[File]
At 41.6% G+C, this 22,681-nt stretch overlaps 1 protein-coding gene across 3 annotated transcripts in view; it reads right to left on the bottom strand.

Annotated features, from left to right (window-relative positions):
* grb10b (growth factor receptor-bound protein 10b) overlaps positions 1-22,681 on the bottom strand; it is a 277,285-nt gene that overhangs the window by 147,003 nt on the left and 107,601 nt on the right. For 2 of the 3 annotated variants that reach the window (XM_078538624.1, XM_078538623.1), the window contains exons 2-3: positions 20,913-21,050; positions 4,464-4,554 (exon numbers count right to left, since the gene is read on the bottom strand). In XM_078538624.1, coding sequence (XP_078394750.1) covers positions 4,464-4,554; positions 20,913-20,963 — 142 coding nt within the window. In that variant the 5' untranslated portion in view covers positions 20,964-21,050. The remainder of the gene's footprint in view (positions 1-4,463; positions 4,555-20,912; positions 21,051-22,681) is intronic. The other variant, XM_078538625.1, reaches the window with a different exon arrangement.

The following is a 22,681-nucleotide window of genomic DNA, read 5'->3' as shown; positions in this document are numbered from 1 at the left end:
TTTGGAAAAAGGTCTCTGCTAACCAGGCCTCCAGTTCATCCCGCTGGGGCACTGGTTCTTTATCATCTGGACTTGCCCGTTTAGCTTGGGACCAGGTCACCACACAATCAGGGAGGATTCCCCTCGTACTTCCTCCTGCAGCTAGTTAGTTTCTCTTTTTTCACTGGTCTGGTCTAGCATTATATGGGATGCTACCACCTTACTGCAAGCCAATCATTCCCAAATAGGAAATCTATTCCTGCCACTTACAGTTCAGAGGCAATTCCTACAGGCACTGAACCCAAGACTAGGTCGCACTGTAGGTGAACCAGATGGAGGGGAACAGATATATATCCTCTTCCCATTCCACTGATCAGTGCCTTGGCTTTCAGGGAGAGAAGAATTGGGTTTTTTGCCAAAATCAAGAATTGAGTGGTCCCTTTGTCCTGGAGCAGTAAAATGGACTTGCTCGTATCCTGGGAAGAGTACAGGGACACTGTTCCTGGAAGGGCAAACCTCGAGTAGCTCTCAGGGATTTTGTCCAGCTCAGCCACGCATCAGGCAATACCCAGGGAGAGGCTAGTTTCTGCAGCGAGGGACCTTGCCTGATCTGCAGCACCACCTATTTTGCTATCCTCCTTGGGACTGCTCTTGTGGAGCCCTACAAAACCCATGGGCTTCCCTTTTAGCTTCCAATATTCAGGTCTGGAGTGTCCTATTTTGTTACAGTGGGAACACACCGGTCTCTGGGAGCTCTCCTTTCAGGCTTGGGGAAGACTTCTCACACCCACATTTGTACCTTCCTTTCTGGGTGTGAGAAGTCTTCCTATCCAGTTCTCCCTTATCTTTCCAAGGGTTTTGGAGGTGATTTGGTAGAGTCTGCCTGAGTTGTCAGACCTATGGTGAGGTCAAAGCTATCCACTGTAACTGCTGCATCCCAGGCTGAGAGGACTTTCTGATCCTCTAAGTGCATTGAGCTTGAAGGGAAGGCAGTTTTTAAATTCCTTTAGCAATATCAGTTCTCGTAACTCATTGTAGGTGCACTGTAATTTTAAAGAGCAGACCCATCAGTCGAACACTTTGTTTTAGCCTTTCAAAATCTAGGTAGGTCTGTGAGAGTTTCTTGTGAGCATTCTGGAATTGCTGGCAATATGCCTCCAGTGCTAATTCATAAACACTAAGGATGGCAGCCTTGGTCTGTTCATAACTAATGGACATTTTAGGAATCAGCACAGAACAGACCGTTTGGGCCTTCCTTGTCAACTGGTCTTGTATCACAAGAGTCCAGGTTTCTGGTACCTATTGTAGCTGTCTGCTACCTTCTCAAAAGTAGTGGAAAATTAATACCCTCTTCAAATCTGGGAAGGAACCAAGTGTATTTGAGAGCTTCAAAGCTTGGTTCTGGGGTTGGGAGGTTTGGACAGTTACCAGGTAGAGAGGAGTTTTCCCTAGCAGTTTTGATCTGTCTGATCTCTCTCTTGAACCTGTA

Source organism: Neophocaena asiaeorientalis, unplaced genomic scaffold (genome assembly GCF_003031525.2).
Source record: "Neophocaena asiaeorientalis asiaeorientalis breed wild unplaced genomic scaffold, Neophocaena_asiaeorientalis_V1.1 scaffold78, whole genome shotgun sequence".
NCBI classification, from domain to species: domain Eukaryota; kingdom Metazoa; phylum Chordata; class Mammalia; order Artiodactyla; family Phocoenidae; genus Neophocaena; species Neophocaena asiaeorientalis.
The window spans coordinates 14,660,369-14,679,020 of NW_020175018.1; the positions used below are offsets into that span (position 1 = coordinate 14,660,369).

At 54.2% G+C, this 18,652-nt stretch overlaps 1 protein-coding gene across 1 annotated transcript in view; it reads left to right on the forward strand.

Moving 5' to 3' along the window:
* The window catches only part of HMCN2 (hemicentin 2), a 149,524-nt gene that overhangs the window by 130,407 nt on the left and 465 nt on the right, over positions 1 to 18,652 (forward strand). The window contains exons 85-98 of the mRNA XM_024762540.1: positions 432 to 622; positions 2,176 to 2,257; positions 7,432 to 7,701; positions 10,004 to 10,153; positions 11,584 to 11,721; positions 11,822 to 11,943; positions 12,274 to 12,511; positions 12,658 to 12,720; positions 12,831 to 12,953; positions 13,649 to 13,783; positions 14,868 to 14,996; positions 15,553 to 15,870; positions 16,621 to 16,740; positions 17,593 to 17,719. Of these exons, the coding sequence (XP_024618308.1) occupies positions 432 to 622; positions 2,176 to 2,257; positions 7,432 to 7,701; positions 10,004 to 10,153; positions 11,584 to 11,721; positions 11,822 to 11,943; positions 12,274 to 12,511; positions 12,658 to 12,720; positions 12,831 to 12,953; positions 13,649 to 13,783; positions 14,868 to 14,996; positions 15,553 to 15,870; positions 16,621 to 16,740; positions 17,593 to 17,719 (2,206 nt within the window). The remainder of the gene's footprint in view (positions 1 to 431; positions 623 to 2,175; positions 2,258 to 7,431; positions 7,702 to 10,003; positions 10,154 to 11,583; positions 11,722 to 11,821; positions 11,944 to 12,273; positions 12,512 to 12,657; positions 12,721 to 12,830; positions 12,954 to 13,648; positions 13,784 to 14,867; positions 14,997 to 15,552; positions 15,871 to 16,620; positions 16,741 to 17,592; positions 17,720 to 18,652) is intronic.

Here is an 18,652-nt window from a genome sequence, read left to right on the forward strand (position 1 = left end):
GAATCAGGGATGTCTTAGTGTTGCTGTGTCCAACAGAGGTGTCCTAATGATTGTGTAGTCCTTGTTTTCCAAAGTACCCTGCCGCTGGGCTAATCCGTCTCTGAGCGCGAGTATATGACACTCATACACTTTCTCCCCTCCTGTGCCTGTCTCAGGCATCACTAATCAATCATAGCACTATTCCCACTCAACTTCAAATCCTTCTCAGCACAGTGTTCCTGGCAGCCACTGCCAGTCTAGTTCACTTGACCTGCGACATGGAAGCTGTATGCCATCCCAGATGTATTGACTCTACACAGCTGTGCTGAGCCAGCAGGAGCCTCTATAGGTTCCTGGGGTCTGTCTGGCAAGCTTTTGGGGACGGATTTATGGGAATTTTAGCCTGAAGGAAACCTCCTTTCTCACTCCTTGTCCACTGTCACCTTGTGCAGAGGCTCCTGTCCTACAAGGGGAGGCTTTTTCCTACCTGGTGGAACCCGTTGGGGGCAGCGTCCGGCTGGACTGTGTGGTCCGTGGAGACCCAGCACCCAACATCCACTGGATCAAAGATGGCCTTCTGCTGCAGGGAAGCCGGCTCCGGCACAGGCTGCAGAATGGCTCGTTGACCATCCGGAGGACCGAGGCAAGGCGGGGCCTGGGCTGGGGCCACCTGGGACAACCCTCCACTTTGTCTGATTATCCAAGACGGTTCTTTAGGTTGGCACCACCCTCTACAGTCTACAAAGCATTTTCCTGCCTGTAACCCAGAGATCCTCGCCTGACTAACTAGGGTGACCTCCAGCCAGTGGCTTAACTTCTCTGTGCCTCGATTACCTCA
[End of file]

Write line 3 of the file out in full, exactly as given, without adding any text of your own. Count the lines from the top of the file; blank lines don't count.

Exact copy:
* grb10b (growth factor receptor-bound protein 10b) overlaps positions 1-22,681 on the bottom strand; it is a 277,285-nt gene that overhangs the window by 147,003 nt on the left and 107,601 nt on the right. For 2 of the 3 annotated variants that reach the window (XM_078538624.1, XM_078538623.1), the window contains exons 2-3: positions 20,913-21,050; positions 4,464-4,554 (exon numbers count right to left, since the gene is read on the bottom strand). In XM_078538624.1, coding sequence (XP_078394750.1) covers positions 4,464-4,554; positions 20,913-20,963 — 142 coding nt within the window. In that variant the 5' untranslated portion in view covers positions 20,964-21,050. The remainder of the gene's footprint in view (positions 1-4,463; positions 4,555-20,912; positions 21,051-22,681) is intronic. The other variant, XM_078538625.1, reaches the window with a different exon arrangement.